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were . even

posse ; and Monsieur and Madame Tagliabue

more astounded; but they felt deeply, and resolved to pay a visit the next morning, at least Monsieur Tagliabue did, and Madame acknowledged to the propriety of it.

The next morning some little order had been restored; the footman hired had been given in charge of a sufficient quantity of plate, the rest had been locked up. The cook was to stay her: month; the housemaid had no wish to leave; and as for the lady's maid, she would remain as long as she could, to console her poor mistress, and accept what she was inclined to give her in return, in the way of clothes, dresses, &c. although, of course, she could not hurt her character by remaining too long in a family where there was no carriage, or gentleman out of livery. Still Mr. T. did obtain some breakfast, and had just finished it when Monsieur Tagliabue was announced, and was received.

may

“Ah! Monsieur T., I hope madam is better. Madam Tagliabue did noting but cry all last night when she heard the very bad news about de debt, and all dat.”

“ Very much obliged to madame," replied Turnbull, gruffly ; " and now, pray sir, what be

your pleasure ?" “Ah! Monsieur Turnbull, I feel very much for you; but suppose a gentleman no lose his honour, what matter de money ?” (Mr. Turnbull stared.) “You see, Monsieur Turnbull, honour be every thing to a gentleman. If a gentleman owe money to one rascally tradesfellow, and not pay him, dạt no great matter ; but he always pay de debt of honour. Every gentleman pay dat. Here, Monsieur Turnbull,” (and the little Frenchman pulled out a piece of paper from his pocket,)

from his pocket,) “ be a leetle note of Madame Turnbull, which she gave to Madame Tagliabue, in which she acknowledged

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she owe two hundred pounds for money lost at écarté. Dat you see, Monsieur Turnbull, be what gentlemen call debt of honour, which every gentleman pay, or else he lose de character, and be called one blackguard by all de world. Madame Tagliabue and I too much fond of you and Madame Turnbull not to save your character, and so I come by her wish to beg you to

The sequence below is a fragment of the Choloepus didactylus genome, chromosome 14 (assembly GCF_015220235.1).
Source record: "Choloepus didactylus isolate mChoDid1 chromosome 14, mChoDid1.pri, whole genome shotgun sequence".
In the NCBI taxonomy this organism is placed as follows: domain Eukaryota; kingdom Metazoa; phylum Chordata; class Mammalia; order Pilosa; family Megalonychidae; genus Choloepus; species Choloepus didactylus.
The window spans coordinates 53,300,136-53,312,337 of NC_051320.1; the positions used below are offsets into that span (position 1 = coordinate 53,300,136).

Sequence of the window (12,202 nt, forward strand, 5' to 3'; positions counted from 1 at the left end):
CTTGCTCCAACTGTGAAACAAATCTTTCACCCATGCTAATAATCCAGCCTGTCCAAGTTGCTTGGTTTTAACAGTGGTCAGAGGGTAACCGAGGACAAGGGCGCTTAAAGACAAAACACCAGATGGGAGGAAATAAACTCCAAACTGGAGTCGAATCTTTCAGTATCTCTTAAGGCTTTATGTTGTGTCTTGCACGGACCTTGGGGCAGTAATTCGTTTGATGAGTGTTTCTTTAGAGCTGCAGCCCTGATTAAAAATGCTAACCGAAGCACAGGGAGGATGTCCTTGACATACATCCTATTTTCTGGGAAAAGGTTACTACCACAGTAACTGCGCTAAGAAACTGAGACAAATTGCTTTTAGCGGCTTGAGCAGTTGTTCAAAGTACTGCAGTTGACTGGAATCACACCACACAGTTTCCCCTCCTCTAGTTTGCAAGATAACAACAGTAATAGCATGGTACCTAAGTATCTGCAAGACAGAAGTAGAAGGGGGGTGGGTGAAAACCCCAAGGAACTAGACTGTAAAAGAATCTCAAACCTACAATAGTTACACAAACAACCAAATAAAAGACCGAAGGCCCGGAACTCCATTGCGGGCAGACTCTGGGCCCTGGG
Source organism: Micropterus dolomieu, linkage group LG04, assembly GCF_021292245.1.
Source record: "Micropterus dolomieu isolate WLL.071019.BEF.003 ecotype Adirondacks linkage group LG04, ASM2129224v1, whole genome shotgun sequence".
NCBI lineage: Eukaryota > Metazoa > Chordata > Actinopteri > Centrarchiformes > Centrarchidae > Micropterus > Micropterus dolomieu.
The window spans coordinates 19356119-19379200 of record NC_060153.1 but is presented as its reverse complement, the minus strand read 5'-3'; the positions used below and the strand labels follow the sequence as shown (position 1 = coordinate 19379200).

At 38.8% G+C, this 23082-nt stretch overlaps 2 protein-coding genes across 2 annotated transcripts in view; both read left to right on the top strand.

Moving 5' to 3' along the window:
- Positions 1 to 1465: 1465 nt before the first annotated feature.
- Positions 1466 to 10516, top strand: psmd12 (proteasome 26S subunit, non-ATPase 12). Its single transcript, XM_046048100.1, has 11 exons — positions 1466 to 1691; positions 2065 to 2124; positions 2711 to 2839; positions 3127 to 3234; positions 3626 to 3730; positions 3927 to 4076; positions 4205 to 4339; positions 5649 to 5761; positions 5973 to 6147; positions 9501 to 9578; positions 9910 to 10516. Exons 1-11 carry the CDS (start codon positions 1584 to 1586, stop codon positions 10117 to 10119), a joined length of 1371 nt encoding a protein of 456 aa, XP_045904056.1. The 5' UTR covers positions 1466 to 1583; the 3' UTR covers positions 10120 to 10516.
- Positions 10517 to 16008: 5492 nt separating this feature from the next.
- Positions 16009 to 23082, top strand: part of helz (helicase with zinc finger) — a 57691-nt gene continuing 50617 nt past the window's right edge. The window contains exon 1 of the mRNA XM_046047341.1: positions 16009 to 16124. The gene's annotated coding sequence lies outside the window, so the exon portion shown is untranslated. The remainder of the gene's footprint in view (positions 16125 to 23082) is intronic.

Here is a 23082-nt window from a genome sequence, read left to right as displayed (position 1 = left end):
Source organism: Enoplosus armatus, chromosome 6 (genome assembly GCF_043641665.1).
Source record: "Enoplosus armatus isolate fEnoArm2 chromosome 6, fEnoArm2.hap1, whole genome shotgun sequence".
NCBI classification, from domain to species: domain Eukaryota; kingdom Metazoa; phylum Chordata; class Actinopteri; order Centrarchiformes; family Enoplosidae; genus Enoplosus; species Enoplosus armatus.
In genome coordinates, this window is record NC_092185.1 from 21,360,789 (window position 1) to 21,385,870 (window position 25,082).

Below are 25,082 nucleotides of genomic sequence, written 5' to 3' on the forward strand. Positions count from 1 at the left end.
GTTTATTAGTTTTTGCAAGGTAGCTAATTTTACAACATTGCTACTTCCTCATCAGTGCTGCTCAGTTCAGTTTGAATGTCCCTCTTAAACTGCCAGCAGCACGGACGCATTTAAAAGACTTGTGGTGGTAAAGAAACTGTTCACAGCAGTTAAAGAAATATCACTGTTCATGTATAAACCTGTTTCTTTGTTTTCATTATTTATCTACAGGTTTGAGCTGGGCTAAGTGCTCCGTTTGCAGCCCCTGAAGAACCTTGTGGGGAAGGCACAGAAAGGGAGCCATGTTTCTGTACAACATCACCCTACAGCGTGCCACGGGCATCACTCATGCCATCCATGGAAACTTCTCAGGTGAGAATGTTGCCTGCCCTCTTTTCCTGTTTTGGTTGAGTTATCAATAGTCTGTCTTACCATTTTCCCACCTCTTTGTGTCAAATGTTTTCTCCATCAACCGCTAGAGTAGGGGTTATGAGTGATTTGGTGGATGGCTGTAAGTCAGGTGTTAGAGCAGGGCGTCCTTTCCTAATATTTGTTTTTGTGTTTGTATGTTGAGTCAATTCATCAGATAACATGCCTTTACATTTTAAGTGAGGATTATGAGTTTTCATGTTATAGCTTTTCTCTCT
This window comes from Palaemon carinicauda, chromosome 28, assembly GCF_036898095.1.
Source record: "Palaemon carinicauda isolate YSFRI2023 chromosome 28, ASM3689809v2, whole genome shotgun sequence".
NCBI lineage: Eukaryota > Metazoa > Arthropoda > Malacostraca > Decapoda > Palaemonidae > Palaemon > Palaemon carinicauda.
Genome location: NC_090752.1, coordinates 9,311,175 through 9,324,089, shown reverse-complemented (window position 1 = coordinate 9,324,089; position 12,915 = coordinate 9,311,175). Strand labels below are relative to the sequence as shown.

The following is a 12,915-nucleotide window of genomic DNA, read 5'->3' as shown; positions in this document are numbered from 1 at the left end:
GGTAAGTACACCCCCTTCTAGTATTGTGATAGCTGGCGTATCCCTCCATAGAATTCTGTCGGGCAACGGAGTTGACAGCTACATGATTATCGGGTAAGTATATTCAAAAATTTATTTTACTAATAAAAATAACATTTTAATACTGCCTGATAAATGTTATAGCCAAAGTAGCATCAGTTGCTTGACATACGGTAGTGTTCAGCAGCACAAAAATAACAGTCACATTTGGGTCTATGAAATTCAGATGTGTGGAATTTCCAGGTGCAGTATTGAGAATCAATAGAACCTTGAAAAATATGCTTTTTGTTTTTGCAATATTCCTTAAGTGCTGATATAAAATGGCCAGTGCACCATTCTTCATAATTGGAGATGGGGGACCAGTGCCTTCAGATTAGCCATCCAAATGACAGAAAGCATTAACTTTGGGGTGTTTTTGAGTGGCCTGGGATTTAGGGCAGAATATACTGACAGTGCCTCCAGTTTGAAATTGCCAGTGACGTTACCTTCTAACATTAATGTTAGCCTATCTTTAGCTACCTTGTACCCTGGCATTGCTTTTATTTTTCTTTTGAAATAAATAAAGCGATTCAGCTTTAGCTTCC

settle this leetle note-this

leetle debt of

honour ;” and Monsieur Tagliabue laid the note on the table, with a very polite bow.

Mr. Turnbull examined the note, it was as described by Monsieur Tagliabue. So, thought he, now's the whole story out; she has been swindled out of her money by this rascally French couple. “Now, Monsieur Tagliabue,” said he, “ allow me to put a question or two,

before I

pay
this
money; and if

you answer me

sincerely, I shall raise no objection. I think Mrs. T. has already lost about six hundred pounds at écarté before?” (Monsieur T., who presumed that Mrs. Turnbull had made him

acquainted with the fact, answered in the affir

mative.)

“ And I think that two months ago

she never knew what écarté was.'

“ Dat is true ; but the ladies are very quick

to learn.”

“Well, but now, do you think that, as she knew nothing about the game, and you and your wife are well acquainted with it, it was honourable on your part to allow her to lose so much money ?”

“ Ah ! Monsieur, when a lady say she will play, comment faire, what can you do?"

“But why did you never play at this house, Monsieur Tagliabue ?"

“ Ah! Monsieur Turnbull, it is for de lady of de house to propose de game."

* Very true,” replied Mr. Turnbull, writing a cheque for the two hundred pounds ; “ there

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is your money, Mr. Tagliabue, and now that you are paid, allow me to observe that I consider you

and your wife a couple of swindlers; and beg that you will never enter my doors again.” “Vat you say, sar?

Swind-lare! God dam! Sar, I will have satisfaction."

“ You've got your money, is that sufficient; or do you want any thing else?" replied Mr. T., rising from his chair.

56 Yes, sar,

1 do want more-I will have

more."

“ So you shall then," replied Mr. Turnbull, kicking him out of the room, along the passage, and out of the front door.

Monsieur Tagliabue turned round every now and then, and threatened, and then tried to escape, as he perceived the upraised boot of Mr. Turnbull. When fairly out of the house, he turned round, " Monsieur Turnbull, I will

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